Relation between acanthosis nigricans and insulin sensitivity in overweight Hispanic children at risk for type 2 diabetes

Hassan A. Kobaissi, Marc J. Weigensberg, Geoff D.C. Ball, Martha L. Cruz, Gabriel Q. Shaibi, Michael I. Goran

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Abstract

OBJECTIVE - To investigate in a population of Hispanic children if 1) the presence of acanthosis nigricans (AN) is related to insulin sensitivity (S i) independent of adiposity and 2) scale scoring AN severity adds to the clinical estimation of insulin sensitivity, above and beyond the presence or absence AN alone. RESEARCH DESIGN AND METHODS - The study population, 131 Hispanic overweight children (mean BMI percentile 97.0 ± 3.1, 72 boys, 59 girls, ages 8-13 years, mean Tanner stage 2.4 ± 1.5) with a family history of type 2 diabetes, underwent a physical examination of the neck to determine AN absence or presence (0-1), AN extent score (0-4 scale), AN texture score (0-3 scale), and an AN combined score (extent + texture; 0-7 scale). Si was measured by the frequently sampled intravenous glucose tolerance test and minimal modeling. Multivariate linear regression analysis was used to determine the role of BMI and AN in predicting Si. RESULTS - BMI was the main predictor of Si, explaining ∼41% of the variance. The presence of AN explained an additional 4% of the variability in Si; scale scoring of AN extent or texture did not significantly improve the prediction. CONCLUSIONS - Although AN is an independent risk factor for insulin resistance in overweight Hispanic children at risk for type 2 diabetes, body adiposity is the primary determinant of insulin sensitivity. In addition, scale scoring AN seems of minimal usefulness in clinically estimating the severity of insulin resistance over and above assessing the presence or absence of AN and calculating BMI.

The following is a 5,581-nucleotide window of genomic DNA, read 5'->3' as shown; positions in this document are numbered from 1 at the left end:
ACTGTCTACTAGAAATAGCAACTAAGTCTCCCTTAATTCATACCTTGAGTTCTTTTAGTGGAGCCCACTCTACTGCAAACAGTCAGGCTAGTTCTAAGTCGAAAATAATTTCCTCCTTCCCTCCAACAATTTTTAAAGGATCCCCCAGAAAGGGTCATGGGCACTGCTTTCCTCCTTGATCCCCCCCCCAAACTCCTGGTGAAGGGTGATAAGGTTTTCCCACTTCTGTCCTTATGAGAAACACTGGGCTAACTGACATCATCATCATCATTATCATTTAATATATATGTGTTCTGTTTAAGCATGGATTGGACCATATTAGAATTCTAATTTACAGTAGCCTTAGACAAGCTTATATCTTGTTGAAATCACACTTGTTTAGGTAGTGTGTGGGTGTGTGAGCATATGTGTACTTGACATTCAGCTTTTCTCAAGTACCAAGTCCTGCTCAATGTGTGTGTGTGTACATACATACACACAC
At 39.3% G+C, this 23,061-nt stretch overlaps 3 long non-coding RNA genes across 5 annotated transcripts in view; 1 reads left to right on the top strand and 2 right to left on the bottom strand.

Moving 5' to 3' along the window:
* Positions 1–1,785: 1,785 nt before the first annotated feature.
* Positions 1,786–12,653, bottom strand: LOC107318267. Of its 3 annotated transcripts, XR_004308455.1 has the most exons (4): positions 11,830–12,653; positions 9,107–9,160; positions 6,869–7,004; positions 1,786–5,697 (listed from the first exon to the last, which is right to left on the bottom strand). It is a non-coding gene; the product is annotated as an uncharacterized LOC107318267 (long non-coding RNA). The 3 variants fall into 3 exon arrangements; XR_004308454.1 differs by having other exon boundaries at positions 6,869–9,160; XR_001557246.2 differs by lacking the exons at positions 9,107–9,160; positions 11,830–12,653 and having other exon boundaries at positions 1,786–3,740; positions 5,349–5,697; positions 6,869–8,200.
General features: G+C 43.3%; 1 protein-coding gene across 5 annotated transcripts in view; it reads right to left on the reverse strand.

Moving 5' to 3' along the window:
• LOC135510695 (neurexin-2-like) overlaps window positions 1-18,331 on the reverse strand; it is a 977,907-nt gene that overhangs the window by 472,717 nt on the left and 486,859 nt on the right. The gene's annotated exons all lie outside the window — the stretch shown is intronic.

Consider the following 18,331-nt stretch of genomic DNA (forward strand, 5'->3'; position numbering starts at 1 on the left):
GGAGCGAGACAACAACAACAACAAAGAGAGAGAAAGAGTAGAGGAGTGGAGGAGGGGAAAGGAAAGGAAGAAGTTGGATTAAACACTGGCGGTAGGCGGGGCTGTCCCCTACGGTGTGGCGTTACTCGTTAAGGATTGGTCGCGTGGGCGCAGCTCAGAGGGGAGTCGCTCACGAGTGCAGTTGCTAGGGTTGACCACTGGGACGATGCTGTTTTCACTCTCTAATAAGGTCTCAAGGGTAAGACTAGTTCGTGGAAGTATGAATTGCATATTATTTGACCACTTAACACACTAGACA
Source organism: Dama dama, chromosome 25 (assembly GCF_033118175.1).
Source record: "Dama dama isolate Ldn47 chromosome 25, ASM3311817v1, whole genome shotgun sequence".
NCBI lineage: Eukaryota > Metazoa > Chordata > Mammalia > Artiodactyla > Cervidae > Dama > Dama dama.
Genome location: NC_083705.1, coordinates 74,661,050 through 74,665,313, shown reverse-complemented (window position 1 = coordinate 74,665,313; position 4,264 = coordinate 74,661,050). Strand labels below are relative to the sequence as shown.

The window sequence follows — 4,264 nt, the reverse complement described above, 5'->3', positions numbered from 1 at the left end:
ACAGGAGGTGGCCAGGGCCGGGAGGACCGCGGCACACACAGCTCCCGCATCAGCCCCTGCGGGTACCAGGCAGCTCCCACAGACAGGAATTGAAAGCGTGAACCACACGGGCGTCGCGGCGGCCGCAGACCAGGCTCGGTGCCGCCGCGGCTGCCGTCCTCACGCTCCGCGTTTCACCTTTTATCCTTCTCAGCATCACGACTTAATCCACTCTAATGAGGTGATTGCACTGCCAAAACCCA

Original languageEnglish (US)
Pages (from-to)1412-1416
Number of pages5
JournalDiabetes Care
Volume27
Issue number6
DOIs
StatePublished - Jun 1 2004

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ASJC Scopus subject areas

  • Internal Medicine
  • Endocrinology, Diabetes and Metabolism
  • Advanced and Specialized Nursing

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